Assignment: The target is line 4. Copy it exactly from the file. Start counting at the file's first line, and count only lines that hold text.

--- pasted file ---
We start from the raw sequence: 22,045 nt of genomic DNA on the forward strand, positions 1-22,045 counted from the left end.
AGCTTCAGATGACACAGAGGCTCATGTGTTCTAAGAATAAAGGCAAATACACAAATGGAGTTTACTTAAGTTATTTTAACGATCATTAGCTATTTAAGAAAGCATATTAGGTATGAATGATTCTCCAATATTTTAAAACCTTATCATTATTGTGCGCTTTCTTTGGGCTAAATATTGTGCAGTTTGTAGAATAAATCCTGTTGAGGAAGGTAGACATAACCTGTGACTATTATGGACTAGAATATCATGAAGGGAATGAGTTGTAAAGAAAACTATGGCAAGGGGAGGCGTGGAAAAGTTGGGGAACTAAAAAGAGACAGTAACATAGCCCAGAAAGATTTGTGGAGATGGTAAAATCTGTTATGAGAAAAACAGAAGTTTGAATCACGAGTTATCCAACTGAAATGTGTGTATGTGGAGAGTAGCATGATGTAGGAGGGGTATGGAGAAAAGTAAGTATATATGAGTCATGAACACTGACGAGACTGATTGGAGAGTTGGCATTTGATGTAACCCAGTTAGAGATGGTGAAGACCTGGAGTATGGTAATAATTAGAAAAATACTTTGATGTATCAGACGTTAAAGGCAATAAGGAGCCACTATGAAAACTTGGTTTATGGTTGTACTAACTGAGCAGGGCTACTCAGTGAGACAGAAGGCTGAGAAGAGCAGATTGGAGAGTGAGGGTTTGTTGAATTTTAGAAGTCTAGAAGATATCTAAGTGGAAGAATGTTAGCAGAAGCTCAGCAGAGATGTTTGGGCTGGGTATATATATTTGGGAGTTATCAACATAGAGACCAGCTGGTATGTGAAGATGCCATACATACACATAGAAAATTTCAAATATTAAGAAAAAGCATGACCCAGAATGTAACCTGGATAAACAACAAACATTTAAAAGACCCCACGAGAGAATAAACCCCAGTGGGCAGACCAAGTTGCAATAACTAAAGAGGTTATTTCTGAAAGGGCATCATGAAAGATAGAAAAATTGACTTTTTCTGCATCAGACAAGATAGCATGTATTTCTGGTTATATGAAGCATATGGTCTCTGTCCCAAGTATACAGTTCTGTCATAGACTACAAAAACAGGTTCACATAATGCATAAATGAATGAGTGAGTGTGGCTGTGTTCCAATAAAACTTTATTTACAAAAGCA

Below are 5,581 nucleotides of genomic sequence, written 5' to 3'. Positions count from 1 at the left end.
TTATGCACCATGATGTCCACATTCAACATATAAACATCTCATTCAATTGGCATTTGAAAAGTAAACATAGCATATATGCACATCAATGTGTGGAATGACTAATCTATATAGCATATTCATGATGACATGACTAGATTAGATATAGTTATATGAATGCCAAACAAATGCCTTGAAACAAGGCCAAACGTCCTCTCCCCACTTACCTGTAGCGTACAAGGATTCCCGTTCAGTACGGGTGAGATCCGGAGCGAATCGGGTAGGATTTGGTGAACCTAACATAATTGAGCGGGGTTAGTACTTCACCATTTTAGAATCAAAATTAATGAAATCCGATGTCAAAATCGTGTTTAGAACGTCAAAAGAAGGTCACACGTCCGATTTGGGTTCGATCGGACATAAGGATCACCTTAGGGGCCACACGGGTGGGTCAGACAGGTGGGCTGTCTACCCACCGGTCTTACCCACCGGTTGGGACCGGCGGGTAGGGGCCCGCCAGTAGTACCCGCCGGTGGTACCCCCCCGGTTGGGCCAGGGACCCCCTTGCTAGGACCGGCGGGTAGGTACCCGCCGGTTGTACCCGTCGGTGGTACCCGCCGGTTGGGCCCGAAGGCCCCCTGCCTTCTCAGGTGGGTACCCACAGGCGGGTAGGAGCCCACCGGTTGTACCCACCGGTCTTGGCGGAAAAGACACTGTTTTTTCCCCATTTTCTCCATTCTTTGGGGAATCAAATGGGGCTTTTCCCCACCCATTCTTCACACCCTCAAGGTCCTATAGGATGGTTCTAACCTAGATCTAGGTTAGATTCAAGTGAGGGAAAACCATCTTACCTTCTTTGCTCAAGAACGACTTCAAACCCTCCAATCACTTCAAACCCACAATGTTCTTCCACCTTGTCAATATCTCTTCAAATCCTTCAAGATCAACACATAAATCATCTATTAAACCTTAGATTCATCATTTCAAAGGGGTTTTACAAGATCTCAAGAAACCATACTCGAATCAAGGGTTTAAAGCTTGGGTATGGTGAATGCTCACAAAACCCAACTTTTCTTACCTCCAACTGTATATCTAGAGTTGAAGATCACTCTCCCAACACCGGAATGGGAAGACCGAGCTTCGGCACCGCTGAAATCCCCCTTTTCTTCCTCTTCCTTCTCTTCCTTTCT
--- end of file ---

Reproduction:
TTATGCACCATGATGTCCACATTCAACATATAAACATCTCATTCAATTGGCATTTGAAAAGTAAACATAGCATATATGCACATCAATGTGTGGAATGACTAATCTATATAGCATATTCATGATGACATGACTAGATTAGATATAGTTATATGAATGCCAAACAAATGCCTTGAAACAAGGCCAAACGTCCTCTCCCCACTTACCTGTAGCGTACAAGGATTCCCGTTCAGTACGGGTGAGATCCGGAGCGAATCGGGTAGGATTTGGTGAACCTAACATAATTGAGCGGGGTTAGTACTTCACCATTTTAGAATCAAAATTAATGAAATCCGATGTCAAAATCGTGTTTAGAACGTCAAAAGAAGGTCACACGTCCGATTTGGGTTCGATCGGACATAAGGATCACCTTAGGGGCCACACGGGTGGGTCAGACAGGTGGGCTGTCTACCCACCGGTCTTACCCACCGGTTGGGACCGGCGGGTAGGGGCCCGCCAGTAGTACCCGCCGGTGGTACCCCCCCGGTTGGGCCAGGGACCCCCTTGCTAGGACCGGCGGGTAGGTACCCGCCGGTTGTACCCGTCGGTGGTACCCGCCGGTTGGGCCCGAAGGCCCCCTGCCTTCTCAGGTGGGTACCCACAGGCGGGTAGGAGCCCACCGGTTGTACCCACCGGTCTTGGCGGAAAAGACACTGTTTTTTCCCCATTTTCTCCATTCTTTGGGGAATCAAATGGGGCTTTTCCCCACCCATTCTTCACACCCTCAAGGTCCTATAGGATGGTTCTAACCTAGATCTAGGTTAGATTCAAGTGAGGGAAAACCATCTTACCTTCTTTGCTCAAGAACGACTTCAAACCCTCCAATCACTTCAAACCCACAATGTTCTTCCACCTTGTCAATATCTCTTCAAATCCTTCAAGATCAACACATAAATCATCTATTAAACCTTAGATTCATCATTTCAAAGGGGTTTTACAAGATCTCAAGAAACCATACTCGAATCAAGGGTTTAAAGCTTGGGTATGGTGAATGCTCACAAAACCCAACTTTTCTTACCTCCAACTGTATATCTAGAGTTGAAGATCACTCTCCCAACACCGGAATGGGAAGACCGAGCTTCGGCACCGCTGAAATCCCCCTTTTCTTCCTCTTCCTTCTCTTCCTTTCT